Consider what the job position is and what your goals are before deciding which combination of Google, LinkedIn, Twitter, Facebook or Pinterest will help you achieve your goals. And believe it or not, some businesses are also using traditional print ads.
If you opt to run a print ad, make sure it aligns with the position. Take a look at this print job ad from Twitter … yes, Twitter. It seems odd that they are advertising in print and asking to apply by mail for a position on their Global Mobility team. What do you think?
3. Think About the Big Picture When Creating a Detailed Job Description
This is your initial opportunity to open the door for that perfect job candidate, so make it count. Everything is in the details, so develop a job description that clearly outlines the key responsibilities and outputs of the position. Then, define the behavioral characteristics of the person you feel is your ideal candidate. Have someone who truly understands this position work with HR to write it. Creating a job ad to “fill head count” will get you zero results.
- Use a Searchable Title: Now isn’t the time to be clever and vague. If it’s not common enough, common job seekers won’t find it! Use a job title that is searchable and relevant to a broad audience, and be sure that it clearly describes the position. Be sure to include the stage of the career (junior vs. senior). Smart candidates will certainly incorporate some of these key words that you’ve advertised into their cover letter and resume
- Sell the Role: Shout it from the rooftops — what’s so great about this job? Don’t expect your potential perfect employee to hunt for reasons to work for you. Tell them. Will they be working with interesting clients? Who? Spell it out for them. Emphasize what this person will be doing and what he or she could become if successful. You’ll attract the best people this way. Make sure any promotions and job opportunities are advertised, too. When thinking about their career path, your candidate will be more interested in a job that provides job growth.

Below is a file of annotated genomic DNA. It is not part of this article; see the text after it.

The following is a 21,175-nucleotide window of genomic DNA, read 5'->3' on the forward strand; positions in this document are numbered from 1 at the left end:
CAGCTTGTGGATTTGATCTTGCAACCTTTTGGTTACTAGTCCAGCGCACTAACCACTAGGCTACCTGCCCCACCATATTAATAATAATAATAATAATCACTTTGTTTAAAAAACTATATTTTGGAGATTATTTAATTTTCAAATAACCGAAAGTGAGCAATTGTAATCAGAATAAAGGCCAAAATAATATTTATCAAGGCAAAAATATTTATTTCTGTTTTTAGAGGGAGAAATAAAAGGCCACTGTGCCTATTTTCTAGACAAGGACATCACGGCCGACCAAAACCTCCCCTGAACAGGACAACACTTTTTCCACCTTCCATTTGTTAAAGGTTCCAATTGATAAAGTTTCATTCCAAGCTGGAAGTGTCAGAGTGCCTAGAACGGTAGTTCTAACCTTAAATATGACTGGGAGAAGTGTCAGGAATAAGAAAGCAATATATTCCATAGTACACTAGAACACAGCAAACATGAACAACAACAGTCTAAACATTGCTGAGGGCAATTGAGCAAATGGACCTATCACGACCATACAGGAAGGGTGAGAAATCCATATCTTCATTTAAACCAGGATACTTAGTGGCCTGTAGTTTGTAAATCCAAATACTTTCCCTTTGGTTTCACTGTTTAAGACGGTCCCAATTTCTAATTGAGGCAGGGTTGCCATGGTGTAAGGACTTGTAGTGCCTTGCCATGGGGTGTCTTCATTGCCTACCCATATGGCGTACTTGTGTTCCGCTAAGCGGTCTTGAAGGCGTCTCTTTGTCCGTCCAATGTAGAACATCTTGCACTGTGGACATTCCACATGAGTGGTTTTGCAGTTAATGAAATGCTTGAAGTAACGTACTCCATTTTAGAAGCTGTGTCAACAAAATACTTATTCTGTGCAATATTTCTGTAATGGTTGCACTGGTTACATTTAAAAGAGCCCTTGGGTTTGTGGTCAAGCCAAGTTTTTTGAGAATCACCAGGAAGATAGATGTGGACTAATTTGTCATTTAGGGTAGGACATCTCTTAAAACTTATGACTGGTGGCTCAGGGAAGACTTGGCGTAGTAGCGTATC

- Sell Your Company: Tell potential job recruits why it’s cool to work for your company. Do you offer flexible hours or free breakfast Friday? Tell them what the culture is like. Also consider adding links to your website, news, press releases and any other social media presence. Top performers often research different companies to see if your values are in line with theirs, so be sure this information is easily accessible and clearly stated
- Use Appropriate Technical Language and Skills: It’s the best way to pinpoint the right candidates for the job. For example, if you are looking for UX Programmer to build and maintain your website, be sure to include specific terminology that encapsulates the technical requirements for that position.
- Use Targeted, Strong and Narrow Keywords: Smart job searchers know to pick up on these words and incorporate them into their resume and cover letter to show they really want the job. In the world of SEO, be that company that uses the right words to find the right employees.
- Use the Appropriate Tone: In order to attract the right talent to your job, be sure to use the right style. Don’t be technical if you’re looking for a highly creative individual. For example, here are two different descriptions for Art Director roles, but they appeal to two different types of candidates:
- Close-knit in-house creative team seeks a Senior Art Director to be the visionary behind cross-channel web/print campaigns for a Fortune 500 brand.
- Prominent local branding agency is looking for a Senior Art Director to drive web and print creative in a both hands-on and conceptual capacity for a hip children’s clothing client
In addition, job seekers are most interesting in companies that they feel comfortable with, so try not to come off sounding like a total robot. Establishing a more personal tone in your job descriptions will appeal to their “human” side.